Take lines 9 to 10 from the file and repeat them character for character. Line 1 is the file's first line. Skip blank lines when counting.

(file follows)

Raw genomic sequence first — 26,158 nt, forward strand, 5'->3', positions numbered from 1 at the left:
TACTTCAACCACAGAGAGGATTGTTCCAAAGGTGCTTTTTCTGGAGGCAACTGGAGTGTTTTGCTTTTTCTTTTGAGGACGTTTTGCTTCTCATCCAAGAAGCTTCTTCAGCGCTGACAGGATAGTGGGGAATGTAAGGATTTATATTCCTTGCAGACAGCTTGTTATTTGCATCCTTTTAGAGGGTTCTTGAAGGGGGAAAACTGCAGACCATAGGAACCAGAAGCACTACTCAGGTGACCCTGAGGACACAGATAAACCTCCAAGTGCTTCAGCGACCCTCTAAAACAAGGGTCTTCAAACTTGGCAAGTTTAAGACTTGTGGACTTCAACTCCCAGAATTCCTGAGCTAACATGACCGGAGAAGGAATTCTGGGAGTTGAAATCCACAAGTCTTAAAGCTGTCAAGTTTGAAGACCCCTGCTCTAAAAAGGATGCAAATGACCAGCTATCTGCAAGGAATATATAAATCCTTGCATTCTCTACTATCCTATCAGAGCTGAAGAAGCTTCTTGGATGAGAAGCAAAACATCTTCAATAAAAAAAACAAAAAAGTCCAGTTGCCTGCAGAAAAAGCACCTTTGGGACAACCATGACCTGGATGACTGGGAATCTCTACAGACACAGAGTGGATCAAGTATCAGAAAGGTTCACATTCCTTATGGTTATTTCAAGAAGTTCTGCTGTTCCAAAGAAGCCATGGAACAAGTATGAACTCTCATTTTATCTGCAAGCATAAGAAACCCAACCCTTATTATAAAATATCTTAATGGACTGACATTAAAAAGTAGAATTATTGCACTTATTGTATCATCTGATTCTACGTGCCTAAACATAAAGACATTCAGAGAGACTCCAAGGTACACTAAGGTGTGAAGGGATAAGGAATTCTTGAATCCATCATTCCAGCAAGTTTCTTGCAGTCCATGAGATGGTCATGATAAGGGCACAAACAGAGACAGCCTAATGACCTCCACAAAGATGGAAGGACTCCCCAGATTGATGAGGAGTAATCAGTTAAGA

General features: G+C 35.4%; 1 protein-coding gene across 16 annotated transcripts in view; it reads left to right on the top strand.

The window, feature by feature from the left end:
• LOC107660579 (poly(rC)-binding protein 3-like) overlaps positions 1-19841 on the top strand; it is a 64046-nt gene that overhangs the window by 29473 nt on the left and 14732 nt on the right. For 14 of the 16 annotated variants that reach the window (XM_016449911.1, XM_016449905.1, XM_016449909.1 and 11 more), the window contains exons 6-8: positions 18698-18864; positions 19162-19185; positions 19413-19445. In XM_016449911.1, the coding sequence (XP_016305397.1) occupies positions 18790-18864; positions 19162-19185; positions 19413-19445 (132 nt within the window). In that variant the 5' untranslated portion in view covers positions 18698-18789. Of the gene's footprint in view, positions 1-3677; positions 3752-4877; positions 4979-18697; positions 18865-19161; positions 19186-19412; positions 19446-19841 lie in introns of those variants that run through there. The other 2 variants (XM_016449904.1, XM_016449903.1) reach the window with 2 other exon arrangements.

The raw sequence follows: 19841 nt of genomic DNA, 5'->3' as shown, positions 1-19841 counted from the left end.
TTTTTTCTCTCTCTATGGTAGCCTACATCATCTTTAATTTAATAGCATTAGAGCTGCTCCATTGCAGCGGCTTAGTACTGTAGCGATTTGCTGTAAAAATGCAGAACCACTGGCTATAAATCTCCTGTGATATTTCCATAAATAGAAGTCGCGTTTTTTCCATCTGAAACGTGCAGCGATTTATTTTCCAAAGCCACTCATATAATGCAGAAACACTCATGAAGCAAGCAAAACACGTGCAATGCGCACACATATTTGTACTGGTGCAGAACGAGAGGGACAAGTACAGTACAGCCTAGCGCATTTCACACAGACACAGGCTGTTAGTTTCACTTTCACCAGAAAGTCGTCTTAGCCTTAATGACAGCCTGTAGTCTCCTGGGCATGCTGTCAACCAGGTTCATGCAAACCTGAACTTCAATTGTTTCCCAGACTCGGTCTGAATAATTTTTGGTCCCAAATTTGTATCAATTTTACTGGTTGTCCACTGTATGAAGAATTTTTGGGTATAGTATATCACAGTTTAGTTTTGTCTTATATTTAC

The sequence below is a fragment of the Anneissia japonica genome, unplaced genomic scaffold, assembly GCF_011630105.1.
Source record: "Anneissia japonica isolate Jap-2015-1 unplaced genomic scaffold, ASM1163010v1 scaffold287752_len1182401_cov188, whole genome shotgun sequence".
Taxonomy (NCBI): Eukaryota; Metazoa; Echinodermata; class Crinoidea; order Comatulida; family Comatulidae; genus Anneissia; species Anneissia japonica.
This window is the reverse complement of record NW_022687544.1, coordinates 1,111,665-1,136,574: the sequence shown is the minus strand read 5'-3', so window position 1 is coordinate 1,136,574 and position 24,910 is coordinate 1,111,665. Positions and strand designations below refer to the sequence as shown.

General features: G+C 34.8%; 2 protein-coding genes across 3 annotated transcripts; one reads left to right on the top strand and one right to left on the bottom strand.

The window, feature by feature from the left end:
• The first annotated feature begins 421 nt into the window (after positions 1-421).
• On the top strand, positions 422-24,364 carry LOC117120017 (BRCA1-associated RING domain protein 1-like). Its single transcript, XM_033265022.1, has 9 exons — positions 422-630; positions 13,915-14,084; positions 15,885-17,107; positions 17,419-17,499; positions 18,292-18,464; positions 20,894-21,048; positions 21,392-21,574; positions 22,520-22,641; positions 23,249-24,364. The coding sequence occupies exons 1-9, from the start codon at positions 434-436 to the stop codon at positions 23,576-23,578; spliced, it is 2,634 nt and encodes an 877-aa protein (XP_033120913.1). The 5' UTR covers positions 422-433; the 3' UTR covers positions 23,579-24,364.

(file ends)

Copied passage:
Source record: "Anneissia japonica isolate Jap-2015-1 unplaced genomic scaffold, ASM1163010v1 scaffold287752_len1182401_cov188, whole genome shotgun sequence".
Taxonomy (NCBI): Eukaryota; Metazoa; Echinodermata; class Crinoidea; order Comatulida; family Comatulidae; genus Anneissia; species Anneissia japonica.